Galician (Galego) is a Romance language in the Western Ibero-Romance branch and derives from Latin. It is the official language in Galicia, and is also spoken in the neighboring autonomous communities of Asturias and Castile and León, near their borders with Galicia.
The Galician language, unlike Catalan, did not develop as a variant of Spanish. Initially, Galician and Portuguese were a single language prior to the severance of Portugal from Galicia at the end of the 11th century [Warf & Ferras, 2015: 260]. In many books of medieval verse they were considered as, and are still known today, as Galician-Portuguese. By the end of the 12th century, the histories of Galicia and Portugal had thoroughly separated [D’Emilio, 2015: 362-364; Warf & Ferras, 2015: 260].
Galician includes seven vowel phonemes /a ɛ e i ɔ o u/ similar to Catalan and Italian [Regueira, 1996], and 19 consonants, whereas Spanish includes five vowels /i, u, e, o, a/ and 20 consonants [Martínez Celdrán et al., 2003].
3. Morphology and Grammar
In Galician, like Spanish, all articles, adjectives, nouns and pronouns are classified according to their gender as masculine or feminine, and according to their number as singular or plural. There are formal and informal forms of pronouns: the informal ti (second person singular) and vós (second person plural), and the formal vostede (second person singular) and vostedes (second person plural). Galician verbs are comprised of a stem, a stem-vowel and endings that correspond to mood-tense and number-person. Galician syntax is typical of southern Romance languages, and the canonical word order is subject-verb-object (SVO) [Freixeiro & Ramón, 2006].
4. Lexicon and Vocabulary
The Galician lexicon includes many words of Germanic origin, which were introduced into the language during the late antiquity, either as words that were borrowed into Vulgar Latin from elsewhere, or as words brought by the Suebi who settled in Galicia in the 5th century, or by the Visigoths who annexed the Suebic Kingdom in 585. Many other words were introduced into Galician during the Middle Ages from French and Occitan languages, as these cultures had a significant influence in Galicia during the 12th and 13th centuries. More recently other words were borrowed either from English or other Germanic languages or from Spanish, Portuguese, Italian or French. Most of this borrowed vocabulary in Galician is shared with Portuguese, although some spelling and phonetic differences are present [Ferreiro, 2001; Kremer, 2004].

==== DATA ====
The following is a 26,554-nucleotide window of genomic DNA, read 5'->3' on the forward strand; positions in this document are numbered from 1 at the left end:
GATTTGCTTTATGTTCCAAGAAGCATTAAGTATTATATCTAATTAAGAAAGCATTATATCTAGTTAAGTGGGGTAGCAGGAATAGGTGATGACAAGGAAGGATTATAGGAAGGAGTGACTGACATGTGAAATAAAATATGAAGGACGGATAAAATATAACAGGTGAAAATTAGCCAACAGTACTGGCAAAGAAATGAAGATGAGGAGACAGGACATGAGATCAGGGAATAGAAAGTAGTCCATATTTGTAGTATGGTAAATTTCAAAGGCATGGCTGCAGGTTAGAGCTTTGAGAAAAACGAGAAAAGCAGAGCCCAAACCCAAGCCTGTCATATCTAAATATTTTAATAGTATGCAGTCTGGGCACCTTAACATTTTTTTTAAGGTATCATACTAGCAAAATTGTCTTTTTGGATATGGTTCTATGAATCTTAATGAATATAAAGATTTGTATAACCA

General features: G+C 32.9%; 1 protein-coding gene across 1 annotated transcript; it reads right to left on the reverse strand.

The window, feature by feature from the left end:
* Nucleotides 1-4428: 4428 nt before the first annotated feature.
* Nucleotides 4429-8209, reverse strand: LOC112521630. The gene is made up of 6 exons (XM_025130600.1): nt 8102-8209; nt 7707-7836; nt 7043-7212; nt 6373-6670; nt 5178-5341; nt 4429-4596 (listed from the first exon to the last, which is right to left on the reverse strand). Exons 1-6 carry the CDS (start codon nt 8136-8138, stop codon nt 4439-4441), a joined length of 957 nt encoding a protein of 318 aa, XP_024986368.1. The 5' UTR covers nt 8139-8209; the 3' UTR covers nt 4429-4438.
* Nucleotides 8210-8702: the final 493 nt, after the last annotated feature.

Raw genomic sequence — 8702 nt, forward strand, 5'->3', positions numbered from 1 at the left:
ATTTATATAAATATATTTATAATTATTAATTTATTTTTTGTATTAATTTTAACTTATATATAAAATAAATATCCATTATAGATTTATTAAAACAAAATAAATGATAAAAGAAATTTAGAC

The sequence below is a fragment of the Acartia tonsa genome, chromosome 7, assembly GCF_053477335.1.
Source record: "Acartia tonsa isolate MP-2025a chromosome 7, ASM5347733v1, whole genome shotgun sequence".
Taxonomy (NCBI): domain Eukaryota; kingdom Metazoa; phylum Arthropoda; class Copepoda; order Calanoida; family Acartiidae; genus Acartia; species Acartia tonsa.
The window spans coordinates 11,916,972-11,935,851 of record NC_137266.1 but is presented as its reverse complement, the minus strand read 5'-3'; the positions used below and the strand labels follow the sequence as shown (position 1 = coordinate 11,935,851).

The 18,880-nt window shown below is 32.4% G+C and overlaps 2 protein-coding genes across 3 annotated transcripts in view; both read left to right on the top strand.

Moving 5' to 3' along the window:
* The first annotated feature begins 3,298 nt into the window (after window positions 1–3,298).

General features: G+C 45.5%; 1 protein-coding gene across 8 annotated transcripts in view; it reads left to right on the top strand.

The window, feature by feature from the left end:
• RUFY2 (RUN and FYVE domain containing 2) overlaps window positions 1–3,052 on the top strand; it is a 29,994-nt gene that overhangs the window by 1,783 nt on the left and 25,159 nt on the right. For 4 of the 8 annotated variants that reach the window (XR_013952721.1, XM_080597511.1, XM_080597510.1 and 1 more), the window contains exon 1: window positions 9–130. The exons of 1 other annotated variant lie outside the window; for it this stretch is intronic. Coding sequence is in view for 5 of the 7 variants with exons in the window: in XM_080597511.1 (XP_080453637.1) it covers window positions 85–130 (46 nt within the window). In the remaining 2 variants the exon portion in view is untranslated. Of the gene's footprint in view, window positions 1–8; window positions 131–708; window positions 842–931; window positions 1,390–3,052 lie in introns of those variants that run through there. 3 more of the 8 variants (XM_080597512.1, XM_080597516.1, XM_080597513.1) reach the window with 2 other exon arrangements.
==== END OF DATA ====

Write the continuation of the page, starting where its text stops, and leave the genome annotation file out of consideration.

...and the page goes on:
5. Orthography/Writing System
The Galician alphabet includes 23 letters and six digraphs (ch, gu, ll, nh, qu, rr). There are also a group of letters (j, k, w, and y) that are only used in foreign loan words.
The modern official Galician orthography is based on the Orthographic and Morphological Norms of the Galician Language (1982), introduced by the Royal Galician Academy [Orthographic and Morphological Norms of the Galician Language, 2012]. In 2003, the Royal Galician Academy modified the language norms to promote some Galician-Portuguese forms that occur in modern Portuguese, hence supporting the reintegrationist perspective (which is a view that considers Galician to be a variant of Galician-Portuguese, as evidenced by the common origin, grammar, syntax, vocabulary, morphology and overall high level of mutual intelligibility). Today, that modified orthography is used by the government, majority of the media, cultural production and education.
6. Discourse/Sociolinguistic Factors/Influences on Development/History
The linguistic history of the Galician language is rooted in its borders and its relationship with Castile and Portugal. Prior to the 8th century, the region was inhabited by Celtic peoples who spoke what are now-extinct Celtic languages. However, only a few lexical traces of this previous group remain in the modern Romance language Galician. Traces of Celtic influence are restricted to folklore, some individual vocabulary items, and some regional traditions. As speakers of Romance languages (i.e. linguistic descendants of Latin speakers) migrated into this region, Galician-Portuguese, the precursor language for Galician, began to develop.